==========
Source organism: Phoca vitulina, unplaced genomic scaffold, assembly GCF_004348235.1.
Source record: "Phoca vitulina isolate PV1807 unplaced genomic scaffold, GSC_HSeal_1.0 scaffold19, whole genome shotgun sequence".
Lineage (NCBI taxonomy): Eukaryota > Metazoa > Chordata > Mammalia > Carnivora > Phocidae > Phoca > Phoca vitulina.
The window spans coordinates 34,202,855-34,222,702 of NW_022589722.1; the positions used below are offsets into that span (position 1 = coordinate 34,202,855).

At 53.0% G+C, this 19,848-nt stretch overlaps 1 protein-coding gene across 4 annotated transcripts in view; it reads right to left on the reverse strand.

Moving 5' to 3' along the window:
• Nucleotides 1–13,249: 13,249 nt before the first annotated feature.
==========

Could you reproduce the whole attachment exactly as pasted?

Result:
Source organism: Phoca vitulina, unplaced genomic scaffold, assembly GCF_004348235.1.
Source record: "Phoca vitulina isolate PV1807 unplaced genomic scaffold, GSC_HSeal_1.0 scaffold19, whole genome shotgun sequence".
Lineage (NCBI taxonomy): Eukaryota > Metazoa > Chordata > Mammalia > Carnivora > Phocidae > Phoca > Phoca vitulina.
The window spans coordinates 34,202,855-34,222,702 of NW_022589722.1; the positions used below are offsets into that span (position 1 = coordinate 34,202,855).

At 53.0% G+C, this 19,848-nt stretch overlaps 1 protein-coding gene across 4 annotated transcripts in view; it reads right to left on the reverse strand.

Moving 5' to 3' along the window:
• Nucleotides 1–13,249: 13,249 nt before the first annotated feature.